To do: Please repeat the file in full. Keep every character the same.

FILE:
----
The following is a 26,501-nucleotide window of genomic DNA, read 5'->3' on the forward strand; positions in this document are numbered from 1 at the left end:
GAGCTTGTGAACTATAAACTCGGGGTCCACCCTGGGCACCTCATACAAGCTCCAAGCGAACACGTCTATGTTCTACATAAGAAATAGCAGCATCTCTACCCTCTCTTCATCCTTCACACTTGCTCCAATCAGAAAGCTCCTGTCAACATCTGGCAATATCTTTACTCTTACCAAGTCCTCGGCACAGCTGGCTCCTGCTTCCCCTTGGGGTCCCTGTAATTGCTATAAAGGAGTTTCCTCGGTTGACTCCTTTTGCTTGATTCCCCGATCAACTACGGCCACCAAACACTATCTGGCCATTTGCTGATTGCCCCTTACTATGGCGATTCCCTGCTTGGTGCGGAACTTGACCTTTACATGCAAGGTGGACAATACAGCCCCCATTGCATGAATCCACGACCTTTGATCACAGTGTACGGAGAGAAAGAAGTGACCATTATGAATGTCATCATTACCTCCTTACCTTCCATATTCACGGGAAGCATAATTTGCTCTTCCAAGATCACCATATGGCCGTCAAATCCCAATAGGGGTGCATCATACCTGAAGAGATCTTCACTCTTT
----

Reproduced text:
The following is a 26,501-nucleotide window of genomic DNA, read 5'->3' on the forward strand; positions in this document are numbered from 1 at the left end:
GAGCTTGTGAACTATAAACTCGGGGTCCACCCTGGGCACCTCATACAAGCTCCAAGCGAACACGTCTATGTTCTACATAAGAAATAGCAGCATCTCTACCCTCTCTTCATCCTTCACACTTGCTCCAATCAGAAAGCTCCTGTCAACATCTGGCAATATCTTTACTCTTACCAAGTCCTCGGCACAGCTGGCTCCTGCTTCCCCTTGGGGTCCCTGTAATTGCTATAAAGGAGTTTCCTCGGTTGACTCCTTTTGCTTGATTCCCCGATCAACTACGGCCACCAAACACTATCTGGCCATTTGCTGATTGCCCCTTACTATGGCGATTCCCTGCTTGGTGCGGAACTTGACCTTTACATGCAAGGTGGACAATACAGCCCCCATTGCATGAATCCACGACCTTTGATCACAGTGTACGGAGAGAAAGAAGTGACCATTATGAATGTCATCATTACCTCCTTACCTTCCATATTCACGGGAAGCATAATTTGCTCTTCCAAGATCACCATATGGCCGTCAAATCCCAATAGGGGTGCATCATACCTGAAGAGATCTTCACTCTTT